Fundamentally the regulations are there to protect children. There is every danger that the power and money littered throughout football could and does result in the abuse, exploitation and trafficking of children. FIFPro, the World Players’ Union, has highlighted just how much of an important issue the protection of minors is. Clubs like FC Barcelona have both the power and money to be an attractive lure to young people who may not have fully considered the possible consequences of making a move from their homeland. It’s not simply just a case of a player suffering from homesickness; it is much more likely that these children go out to such clubs on the back of half-hearted promises that they could well be the next Lionel Messi when there is of course no guarantee. That may be obvious to many but to a child it could well sound like a promise of riches and fame.

Many organisations, like FIFPro, have called for stricter regulations and have highlighted the role of third parties who play a suspicious role in the transfers of minors[11]. This is particularly evident in African and South American countries where poverty is rife and third parties can take advantage of the child’s poor living conditions. But arguably more needs to be done to tackle the problem in these vulnerable countries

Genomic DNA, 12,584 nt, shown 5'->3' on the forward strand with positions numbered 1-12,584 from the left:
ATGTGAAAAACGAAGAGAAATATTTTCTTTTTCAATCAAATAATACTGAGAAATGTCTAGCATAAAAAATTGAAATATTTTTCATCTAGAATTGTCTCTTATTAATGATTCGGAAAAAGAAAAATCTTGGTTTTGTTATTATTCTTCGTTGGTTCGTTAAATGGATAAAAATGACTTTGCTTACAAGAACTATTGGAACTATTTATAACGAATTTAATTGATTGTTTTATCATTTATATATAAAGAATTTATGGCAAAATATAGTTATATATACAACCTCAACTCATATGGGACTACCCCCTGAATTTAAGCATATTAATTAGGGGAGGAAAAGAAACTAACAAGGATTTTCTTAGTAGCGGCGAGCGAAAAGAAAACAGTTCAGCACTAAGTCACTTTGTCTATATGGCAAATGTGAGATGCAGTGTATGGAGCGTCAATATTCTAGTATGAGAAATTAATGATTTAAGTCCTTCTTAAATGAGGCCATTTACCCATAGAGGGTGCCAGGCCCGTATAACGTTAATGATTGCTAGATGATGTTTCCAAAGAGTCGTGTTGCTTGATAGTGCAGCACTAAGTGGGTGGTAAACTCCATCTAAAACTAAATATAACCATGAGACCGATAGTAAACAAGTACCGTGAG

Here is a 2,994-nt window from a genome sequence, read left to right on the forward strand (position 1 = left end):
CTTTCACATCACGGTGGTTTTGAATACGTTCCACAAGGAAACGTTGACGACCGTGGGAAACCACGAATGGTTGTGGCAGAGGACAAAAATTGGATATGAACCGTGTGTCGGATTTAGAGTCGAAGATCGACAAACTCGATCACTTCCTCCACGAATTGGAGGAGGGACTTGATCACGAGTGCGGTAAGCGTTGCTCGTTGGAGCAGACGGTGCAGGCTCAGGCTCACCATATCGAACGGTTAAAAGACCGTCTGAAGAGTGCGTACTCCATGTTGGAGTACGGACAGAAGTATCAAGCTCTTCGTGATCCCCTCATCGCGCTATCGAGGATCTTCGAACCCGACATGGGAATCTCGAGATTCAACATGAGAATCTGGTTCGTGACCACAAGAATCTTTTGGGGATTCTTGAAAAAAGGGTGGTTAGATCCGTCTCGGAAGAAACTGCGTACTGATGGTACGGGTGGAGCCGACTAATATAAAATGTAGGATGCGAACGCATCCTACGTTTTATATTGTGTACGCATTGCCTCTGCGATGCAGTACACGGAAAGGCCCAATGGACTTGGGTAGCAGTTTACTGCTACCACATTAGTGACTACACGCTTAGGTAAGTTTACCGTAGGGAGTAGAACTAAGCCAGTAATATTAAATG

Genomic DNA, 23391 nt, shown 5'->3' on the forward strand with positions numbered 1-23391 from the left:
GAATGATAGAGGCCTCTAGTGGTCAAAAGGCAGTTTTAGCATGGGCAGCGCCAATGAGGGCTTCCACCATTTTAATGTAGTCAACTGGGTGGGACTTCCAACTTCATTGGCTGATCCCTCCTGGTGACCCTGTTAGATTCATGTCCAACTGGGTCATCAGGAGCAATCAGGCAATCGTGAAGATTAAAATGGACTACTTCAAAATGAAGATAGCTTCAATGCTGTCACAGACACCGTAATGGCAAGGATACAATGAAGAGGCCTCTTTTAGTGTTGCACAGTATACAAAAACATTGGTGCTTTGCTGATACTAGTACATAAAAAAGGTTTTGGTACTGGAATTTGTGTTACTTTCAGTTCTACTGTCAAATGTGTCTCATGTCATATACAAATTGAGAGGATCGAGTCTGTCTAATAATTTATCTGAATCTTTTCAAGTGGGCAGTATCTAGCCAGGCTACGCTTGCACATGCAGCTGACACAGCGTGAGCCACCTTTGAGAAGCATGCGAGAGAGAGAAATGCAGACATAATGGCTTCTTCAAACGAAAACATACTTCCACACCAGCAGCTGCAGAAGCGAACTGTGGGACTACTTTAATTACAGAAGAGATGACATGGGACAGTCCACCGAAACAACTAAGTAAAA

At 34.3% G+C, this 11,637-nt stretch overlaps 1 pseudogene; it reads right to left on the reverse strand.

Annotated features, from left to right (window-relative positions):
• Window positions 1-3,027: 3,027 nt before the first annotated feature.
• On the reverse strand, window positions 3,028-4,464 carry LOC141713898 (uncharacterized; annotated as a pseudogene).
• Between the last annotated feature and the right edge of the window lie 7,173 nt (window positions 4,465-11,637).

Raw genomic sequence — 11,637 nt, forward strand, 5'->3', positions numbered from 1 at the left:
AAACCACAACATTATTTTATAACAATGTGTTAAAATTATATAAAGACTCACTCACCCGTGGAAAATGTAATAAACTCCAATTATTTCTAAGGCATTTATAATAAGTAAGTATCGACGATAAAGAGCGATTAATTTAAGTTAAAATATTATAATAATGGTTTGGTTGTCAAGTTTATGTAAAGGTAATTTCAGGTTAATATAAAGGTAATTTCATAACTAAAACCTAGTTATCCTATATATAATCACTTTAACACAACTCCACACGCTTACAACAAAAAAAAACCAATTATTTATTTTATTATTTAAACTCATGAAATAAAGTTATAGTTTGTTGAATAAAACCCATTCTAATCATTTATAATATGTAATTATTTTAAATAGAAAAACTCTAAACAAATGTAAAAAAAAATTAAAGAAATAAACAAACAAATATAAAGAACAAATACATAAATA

[1] Barcelona handed one-year transfer ban for breaking rules over international transfer of under-18s – The Telegraph

[2] Art. 19, Regulations on the Status and Transfer of Players

[3] Art. 19(3), Regulations on the Status and Transfer of Players

[4] Art. 19(4), Regulations on the Status and Transfer of Players

[5] Art. 19(2)(a), Regulations on the Status and Transfer of Players

[6] Art. 19(2)(b), Regulations on the Status and Transfer of Players

[7] Art. 19(2)(b)(i), Regulations on the Status and Transfer of Players

[8] Art. 19(2)(b)(ii), Regulations on the Status and Transfer of Players

[9] Art. 19(2)(b)(iii), Regulations on the Status and Transfer of Players

[10] Art. 19(2)(b)(iv), Regulations on the Status and Transfer of Players

[11] Protection of minors high on FIFPro agenda – FIFPro